But the Obama administration, in particular FBI Director James Comey, has expressed growing concern about encryption technology. Law enforcement argues that even with an appropriate court order they still cannot view communications masked by such technology. They call it "going dark."
Feinstein and others believe that Internet companies have an obligation to provide law enforcement with a way to view encrypted communications, if there's an appropriate court order. But according to Emma Llanso, that would only create greater security risks.
"If you create a vulnerability in your encryption system, you are creating a vulnerability that can be exploited by any malicious actor anywhere in the world," Llanso, director of the Free Expression Project at the Center for Democracy and Technology, told DW.
Monitoring social media
It's not just an issue of encryption technology. There's also concern about how militant groups such as the "Islamic State" are using social media, in particular Twitter.
"This is the new threat that's out there over the Internet that's very hard to stop," Representative Michael McCaul told ABC's This Week. "We have over 200,000 ISIS tweets per day that hit the United States.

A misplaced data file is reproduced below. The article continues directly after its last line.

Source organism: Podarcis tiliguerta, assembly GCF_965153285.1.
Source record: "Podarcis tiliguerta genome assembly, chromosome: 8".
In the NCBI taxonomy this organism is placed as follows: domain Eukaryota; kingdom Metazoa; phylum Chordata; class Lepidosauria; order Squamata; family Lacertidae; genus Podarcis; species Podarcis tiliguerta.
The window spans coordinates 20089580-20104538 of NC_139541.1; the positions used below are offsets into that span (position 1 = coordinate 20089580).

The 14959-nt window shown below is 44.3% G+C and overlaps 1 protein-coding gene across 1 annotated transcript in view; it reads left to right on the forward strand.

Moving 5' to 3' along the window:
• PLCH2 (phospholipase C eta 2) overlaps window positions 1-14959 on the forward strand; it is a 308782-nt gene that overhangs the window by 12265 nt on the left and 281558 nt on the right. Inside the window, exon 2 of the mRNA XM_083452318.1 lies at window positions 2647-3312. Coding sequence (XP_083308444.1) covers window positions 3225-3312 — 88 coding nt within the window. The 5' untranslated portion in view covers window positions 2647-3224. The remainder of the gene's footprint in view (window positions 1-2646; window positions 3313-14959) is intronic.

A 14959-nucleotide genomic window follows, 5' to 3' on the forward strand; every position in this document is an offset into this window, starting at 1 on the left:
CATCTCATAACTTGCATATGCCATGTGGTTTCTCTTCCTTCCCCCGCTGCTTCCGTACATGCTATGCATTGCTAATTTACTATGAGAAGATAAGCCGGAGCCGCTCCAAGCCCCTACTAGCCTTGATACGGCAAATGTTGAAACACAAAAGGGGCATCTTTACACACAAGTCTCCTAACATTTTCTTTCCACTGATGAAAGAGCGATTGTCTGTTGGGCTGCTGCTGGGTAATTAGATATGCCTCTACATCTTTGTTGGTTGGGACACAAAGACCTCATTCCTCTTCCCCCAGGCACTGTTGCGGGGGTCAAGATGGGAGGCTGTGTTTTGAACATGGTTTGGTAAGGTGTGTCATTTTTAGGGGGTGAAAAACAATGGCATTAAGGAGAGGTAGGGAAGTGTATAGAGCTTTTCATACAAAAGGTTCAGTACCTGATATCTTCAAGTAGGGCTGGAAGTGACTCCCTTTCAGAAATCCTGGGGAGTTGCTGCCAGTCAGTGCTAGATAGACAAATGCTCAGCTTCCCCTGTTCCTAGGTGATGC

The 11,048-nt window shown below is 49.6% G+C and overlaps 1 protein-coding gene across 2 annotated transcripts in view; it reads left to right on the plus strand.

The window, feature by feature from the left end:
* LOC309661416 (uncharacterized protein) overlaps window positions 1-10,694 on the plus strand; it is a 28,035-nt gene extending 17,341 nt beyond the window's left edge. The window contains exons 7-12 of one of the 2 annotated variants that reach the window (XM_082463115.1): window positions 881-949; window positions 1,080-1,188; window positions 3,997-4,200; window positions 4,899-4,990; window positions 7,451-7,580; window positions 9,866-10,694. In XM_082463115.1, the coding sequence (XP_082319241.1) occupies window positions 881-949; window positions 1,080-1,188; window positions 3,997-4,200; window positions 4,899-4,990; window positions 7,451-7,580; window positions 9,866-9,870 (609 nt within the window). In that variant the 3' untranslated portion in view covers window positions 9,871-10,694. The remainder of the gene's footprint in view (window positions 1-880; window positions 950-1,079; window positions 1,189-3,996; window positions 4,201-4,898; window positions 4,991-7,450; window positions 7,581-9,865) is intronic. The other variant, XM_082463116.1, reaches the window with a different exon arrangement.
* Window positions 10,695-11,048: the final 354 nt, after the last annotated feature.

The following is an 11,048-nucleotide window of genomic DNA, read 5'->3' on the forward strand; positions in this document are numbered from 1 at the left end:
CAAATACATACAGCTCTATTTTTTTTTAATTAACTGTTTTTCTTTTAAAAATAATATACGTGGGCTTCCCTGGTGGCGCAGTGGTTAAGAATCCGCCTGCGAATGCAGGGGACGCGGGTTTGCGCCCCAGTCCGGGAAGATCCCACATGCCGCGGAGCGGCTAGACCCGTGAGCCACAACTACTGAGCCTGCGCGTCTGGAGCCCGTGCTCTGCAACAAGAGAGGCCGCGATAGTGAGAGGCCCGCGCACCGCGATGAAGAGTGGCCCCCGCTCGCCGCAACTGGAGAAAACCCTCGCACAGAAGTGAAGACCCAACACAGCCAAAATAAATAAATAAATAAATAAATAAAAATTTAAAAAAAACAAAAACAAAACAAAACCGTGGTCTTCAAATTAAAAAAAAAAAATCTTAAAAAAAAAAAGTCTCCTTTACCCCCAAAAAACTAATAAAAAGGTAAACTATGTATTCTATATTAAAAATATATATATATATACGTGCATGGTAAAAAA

"If it can happen in Chattanooga, it can happen anywhere, anytime, any place and that's our biggest fear," added McCaul, the chairman of the House Homeland Security committee.
In the Senate, an intelligence funding bill includes a provision that would require Internet companies to report incidents of "terrorist activity" on their networks to authorities.
According to Llanso, such activity isn't defined anywhere in the provision, which means companies would have an incentive to overreport in order to meet their obligations. And speech clearly protected by the US First Amendment can also lead to incitement, said Philip Seib, co-author of "Global Terrorism and New Media."
"If somebody puts something up on Facebook that says Muslims are being oppressed in the Western world, maybe that's an incentive to somebody to undertake a violent act," Seib told DW. "But you can't pull that down, that is a free speech issue."